A NEW method of replenishing underground water supplies is to be trialed in Spain.

Researchers hope that the plan will increase underground reserves by 15% with a 99% saving in power needed and carbon emissions.

The Managed Aquifer Recharge (MAR) system will use recycled water from Marbella’s La Vibora sewage works. Some 50,000 cubic metres of the cleaned water will be added to the underground supplies using ‘surface infiltration’ rather than existing energy hungry pumping technologies.

Marbella, Spain//marbella, Espagne 192156
Fountain in Marbella’s old town. Picture: Cordon Press

The pilot project is being run by the EU funded Life Matrix environmental organisation alongside the Acosol water company.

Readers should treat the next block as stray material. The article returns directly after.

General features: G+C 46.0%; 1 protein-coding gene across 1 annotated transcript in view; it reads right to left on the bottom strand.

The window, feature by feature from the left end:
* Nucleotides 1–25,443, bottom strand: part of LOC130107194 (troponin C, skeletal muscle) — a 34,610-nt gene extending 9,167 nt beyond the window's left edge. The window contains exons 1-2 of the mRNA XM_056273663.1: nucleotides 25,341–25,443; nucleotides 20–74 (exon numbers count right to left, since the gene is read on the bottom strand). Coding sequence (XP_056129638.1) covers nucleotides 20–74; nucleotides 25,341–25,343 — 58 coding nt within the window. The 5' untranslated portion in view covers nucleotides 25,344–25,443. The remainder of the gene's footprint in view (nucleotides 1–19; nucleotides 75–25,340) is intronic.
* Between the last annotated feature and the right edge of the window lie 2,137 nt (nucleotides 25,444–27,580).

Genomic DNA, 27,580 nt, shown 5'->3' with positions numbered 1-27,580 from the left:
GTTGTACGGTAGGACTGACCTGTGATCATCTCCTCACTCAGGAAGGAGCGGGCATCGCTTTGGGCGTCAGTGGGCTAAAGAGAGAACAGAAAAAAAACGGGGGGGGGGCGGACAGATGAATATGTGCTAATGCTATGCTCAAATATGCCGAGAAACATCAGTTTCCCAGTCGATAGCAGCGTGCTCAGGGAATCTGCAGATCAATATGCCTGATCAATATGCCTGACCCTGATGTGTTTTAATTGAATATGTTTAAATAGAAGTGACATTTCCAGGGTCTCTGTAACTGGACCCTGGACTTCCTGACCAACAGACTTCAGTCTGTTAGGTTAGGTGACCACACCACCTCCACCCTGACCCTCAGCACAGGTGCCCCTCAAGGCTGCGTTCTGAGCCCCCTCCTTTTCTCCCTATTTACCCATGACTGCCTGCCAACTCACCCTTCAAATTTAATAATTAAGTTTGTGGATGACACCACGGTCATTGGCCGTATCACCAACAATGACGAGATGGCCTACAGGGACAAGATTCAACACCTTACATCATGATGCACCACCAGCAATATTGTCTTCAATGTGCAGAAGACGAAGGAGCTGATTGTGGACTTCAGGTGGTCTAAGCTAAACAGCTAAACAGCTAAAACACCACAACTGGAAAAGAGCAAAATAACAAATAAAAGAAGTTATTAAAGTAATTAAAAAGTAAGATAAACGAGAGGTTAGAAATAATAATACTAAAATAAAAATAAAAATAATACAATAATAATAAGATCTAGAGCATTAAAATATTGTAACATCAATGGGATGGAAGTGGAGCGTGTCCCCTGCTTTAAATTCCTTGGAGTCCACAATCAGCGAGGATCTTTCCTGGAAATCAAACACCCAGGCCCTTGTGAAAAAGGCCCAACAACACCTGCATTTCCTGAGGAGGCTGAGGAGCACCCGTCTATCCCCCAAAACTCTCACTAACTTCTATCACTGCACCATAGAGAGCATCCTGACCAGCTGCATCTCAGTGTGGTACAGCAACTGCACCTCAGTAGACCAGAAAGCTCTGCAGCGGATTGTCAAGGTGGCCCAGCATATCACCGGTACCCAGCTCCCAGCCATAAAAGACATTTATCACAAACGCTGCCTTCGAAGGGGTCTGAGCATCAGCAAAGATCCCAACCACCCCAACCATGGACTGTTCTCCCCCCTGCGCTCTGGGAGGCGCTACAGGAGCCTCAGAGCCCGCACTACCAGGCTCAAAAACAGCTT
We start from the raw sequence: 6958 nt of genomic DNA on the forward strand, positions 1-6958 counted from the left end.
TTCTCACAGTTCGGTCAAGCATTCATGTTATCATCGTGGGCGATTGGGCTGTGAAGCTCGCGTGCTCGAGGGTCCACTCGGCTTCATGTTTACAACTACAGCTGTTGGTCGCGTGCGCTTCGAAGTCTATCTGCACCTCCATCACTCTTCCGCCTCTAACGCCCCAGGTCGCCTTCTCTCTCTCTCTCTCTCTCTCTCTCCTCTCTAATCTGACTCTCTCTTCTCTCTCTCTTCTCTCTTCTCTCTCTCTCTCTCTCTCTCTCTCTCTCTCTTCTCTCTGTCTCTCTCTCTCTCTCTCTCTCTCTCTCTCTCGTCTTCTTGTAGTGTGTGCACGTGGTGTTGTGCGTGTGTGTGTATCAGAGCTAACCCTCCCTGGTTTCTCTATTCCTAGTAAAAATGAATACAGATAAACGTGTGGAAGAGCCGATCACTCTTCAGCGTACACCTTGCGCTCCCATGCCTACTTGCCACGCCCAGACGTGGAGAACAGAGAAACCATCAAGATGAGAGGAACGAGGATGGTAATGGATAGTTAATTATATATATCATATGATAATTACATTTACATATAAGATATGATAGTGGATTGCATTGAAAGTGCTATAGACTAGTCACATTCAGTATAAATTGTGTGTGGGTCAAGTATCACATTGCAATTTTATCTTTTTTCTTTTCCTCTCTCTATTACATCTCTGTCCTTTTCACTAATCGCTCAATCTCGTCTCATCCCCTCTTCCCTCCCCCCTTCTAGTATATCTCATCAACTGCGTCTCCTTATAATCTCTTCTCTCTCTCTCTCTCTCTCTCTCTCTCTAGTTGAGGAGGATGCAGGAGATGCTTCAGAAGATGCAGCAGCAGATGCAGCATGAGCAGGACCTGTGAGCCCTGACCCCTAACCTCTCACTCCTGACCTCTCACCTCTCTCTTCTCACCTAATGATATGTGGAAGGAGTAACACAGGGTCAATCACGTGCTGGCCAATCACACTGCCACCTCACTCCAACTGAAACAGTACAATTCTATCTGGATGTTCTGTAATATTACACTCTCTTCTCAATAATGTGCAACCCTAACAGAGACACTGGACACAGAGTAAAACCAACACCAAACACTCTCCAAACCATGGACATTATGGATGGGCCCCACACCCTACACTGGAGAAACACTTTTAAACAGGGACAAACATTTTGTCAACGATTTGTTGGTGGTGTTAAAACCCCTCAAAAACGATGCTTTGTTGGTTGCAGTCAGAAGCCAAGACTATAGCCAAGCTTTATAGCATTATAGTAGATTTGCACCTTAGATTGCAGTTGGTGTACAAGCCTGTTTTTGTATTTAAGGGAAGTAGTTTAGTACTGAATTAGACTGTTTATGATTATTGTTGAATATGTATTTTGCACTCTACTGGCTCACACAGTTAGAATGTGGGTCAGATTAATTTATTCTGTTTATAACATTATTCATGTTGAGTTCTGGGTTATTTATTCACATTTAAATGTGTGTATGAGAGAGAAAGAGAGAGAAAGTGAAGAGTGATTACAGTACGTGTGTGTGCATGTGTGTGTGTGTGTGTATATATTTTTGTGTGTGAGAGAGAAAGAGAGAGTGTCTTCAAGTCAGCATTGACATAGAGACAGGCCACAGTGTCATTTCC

If successful it could be rolled out to other parts of Spain such as Valencia, Alicante and Almeria, which suffer from drought and water shortages.

Marbella was chosen for the pilot as it is in an area that suffers from high ‘water stress’, especially with the influx of summer tourists.

Researchers see it as an area which needs better management of its water resources and the perfect test bed for ‘non-conventional’ techniques and technologies.

The managed aquifer recharge system proposed by Life Matrix will bring together different solutions to make sure the quality of the water is high and soil structure is not destroyed.

Life Matrix, co-financed by the European Commission’s LIFE programme, coordinated by Cetaqua Andalucia, Andalucian Water Research Centre Foundation, with the participation of Cetaqua Barcelona, Water Technology Centre; the Hydrogeology Centre of the University of Malaga (Cehiuma) and Acosol.


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